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Kim Peek, the inspiration for the Academy Award-winning 1988 movie 'Rain Man,' died of a heart attack Saturday at age 58, according to the Deseret News of Salt Lake City, Utah, Peek's home. He was known as a mega-savant who had mental handicaps but also an heightened ability to memorize and recite massive amounts of information.

Peek was an expert on 15 broad categories, including math, literature, sports, classical music, history and geography. He had memorized more than 12,000 books and could compute complex mathematical equations in his head. But he was born without the connective tissue needed to bring the left and right sides of his brain together. Consequently, he was unable to filter information and often had to twist a cord or hum to himself so he could block out distractions, according to the Deseret News. Kim Peek, the inspiration for the Academy Award-winning 1988 movie 'Rain Man,' died of a heart attack Saturday at age 58, according to the Deseret News of Salt Lake City, Utah, Peek's home. He was known as a mega-savant who had mental handicaps but also an heightened ability to memorize and recite massive amounts of information.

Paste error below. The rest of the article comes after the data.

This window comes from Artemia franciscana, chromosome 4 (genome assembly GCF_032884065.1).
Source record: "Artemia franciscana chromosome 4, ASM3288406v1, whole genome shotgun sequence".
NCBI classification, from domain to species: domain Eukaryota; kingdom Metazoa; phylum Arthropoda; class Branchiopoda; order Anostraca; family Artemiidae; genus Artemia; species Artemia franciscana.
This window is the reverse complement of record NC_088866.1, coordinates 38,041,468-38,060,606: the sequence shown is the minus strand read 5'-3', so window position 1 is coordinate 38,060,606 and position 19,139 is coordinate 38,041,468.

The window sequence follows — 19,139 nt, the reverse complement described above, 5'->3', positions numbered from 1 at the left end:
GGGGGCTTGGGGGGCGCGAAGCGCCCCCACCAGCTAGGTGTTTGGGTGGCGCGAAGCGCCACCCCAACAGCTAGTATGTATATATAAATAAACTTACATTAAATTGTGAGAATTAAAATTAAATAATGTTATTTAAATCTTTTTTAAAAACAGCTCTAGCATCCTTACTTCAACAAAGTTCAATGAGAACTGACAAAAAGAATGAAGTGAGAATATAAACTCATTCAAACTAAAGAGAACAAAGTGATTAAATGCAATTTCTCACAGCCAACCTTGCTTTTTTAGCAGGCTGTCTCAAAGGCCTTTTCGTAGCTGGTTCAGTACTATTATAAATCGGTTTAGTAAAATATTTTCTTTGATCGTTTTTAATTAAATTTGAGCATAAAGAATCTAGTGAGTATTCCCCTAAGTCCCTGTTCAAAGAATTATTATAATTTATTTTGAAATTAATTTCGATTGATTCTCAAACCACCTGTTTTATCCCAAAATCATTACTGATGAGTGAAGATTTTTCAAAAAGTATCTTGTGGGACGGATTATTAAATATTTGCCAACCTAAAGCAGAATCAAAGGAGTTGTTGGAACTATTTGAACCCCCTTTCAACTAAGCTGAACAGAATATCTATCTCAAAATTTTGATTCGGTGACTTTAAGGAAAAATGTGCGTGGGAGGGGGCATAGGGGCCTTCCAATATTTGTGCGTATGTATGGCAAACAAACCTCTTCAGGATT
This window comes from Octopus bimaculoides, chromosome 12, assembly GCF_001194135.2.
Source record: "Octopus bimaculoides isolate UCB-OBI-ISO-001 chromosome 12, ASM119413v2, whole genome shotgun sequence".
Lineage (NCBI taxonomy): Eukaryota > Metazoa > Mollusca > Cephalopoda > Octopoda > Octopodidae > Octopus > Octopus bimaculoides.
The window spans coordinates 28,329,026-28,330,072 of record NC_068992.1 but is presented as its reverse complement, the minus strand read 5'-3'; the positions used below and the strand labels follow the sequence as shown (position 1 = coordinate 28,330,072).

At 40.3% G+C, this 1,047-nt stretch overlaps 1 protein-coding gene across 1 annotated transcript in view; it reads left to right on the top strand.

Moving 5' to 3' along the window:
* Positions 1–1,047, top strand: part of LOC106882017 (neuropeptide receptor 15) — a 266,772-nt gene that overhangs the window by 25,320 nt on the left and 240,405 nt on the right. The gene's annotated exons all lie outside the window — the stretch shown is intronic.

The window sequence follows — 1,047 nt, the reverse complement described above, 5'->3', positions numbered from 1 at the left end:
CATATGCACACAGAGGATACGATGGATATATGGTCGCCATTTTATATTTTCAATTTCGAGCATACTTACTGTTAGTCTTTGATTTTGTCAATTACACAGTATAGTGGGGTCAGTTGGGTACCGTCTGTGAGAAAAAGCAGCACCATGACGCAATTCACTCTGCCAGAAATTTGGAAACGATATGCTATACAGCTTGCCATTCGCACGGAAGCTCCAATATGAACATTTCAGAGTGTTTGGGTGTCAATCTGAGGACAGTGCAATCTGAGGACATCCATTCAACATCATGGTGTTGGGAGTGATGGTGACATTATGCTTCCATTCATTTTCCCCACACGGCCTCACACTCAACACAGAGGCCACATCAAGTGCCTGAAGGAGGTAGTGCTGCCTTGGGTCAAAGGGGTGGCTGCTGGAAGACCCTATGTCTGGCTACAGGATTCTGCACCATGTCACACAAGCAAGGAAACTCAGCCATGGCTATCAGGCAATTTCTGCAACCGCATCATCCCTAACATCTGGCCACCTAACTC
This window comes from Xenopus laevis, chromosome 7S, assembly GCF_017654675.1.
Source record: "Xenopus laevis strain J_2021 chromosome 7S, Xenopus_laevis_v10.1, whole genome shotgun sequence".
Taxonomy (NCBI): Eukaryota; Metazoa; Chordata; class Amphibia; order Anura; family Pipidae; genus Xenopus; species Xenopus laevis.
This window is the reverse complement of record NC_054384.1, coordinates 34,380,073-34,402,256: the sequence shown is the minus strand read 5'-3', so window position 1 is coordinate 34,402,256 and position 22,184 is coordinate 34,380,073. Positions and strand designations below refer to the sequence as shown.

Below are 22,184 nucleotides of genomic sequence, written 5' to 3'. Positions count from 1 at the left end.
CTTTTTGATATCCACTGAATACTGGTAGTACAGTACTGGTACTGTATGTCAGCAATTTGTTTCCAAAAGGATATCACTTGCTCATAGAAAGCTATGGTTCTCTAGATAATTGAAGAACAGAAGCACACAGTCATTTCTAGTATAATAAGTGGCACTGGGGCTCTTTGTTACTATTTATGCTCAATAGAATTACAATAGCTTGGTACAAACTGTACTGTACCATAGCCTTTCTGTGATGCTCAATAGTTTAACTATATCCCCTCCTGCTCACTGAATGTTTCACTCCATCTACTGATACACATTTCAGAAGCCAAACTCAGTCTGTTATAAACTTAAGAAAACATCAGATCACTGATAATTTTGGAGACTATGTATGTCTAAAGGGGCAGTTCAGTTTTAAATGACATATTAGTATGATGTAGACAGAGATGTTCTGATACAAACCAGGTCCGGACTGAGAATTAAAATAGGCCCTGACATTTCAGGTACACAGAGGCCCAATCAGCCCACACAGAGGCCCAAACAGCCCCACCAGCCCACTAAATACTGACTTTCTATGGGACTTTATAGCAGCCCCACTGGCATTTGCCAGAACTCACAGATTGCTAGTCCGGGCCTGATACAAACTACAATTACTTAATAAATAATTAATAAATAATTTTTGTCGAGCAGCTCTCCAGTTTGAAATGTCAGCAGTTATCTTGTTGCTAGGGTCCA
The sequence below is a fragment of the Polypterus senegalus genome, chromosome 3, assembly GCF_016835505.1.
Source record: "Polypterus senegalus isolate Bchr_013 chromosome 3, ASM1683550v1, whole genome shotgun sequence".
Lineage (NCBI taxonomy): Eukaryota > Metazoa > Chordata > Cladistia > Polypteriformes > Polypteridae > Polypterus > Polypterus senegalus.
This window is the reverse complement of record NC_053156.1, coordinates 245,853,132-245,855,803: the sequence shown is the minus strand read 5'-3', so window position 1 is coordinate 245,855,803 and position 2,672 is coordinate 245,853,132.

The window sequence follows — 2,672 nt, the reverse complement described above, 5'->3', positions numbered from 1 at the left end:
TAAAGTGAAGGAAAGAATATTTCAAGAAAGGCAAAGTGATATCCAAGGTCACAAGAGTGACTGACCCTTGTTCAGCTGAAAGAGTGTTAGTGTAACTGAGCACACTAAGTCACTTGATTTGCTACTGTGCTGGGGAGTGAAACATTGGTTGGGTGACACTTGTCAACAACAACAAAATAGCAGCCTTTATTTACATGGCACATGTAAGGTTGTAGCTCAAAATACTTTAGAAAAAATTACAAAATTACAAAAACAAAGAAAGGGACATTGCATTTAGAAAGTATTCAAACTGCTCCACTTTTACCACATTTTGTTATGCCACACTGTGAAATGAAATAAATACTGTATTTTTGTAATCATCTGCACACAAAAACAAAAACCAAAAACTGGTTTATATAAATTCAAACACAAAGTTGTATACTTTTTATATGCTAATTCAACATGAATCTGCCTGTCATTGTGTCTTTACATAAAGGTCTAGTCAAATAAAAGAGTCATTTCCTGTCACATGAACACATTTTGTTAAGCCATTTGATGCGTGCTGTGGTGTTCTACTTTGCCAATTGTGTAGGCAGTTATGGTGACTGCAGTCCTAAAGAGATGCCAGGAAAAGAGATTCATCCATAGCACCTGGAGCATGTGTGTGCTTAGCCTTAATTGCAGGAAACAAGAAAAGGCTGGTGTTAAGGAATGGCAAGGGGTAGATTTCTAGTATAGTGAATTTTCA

Peek was an expert on 15 broad categories, including math, literature, sports, classical music, history and geography. He had memorized more than 12,000 books and could compute complex mathematical equations in his head. But he was born without the connective tissue needed to bring the left and right sides of his brain together. Consequently, he was unable to filter information and often had to twist a cord or hum to himself so he could block out distractions, according to the Deseret News.

Kim and his dad first met 'Rain Man' screenwriter Barry Morrow at a convention in the '80s and two years later Morrow had written and sold the 'Rain Man' script. Dustin Hoffman spent time with Kim and with other savants while preparing for the role and Morrow later gave Kim the Academy Award he won for Best Screenplay. Kim carried it with him on his travels.

'Rain Man,' starring Hoffman as the afflicted Raymond Babbitt and Tom Cruise as his brother and directed by Barry Levinson, won Oscars for Best Picture, Best Director and Best Actor, in addition to Best Screenplay.

Kim Peek: The Real Rain Man


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"Over 200 boxes worth of books stored on his brain's hard drive ..."
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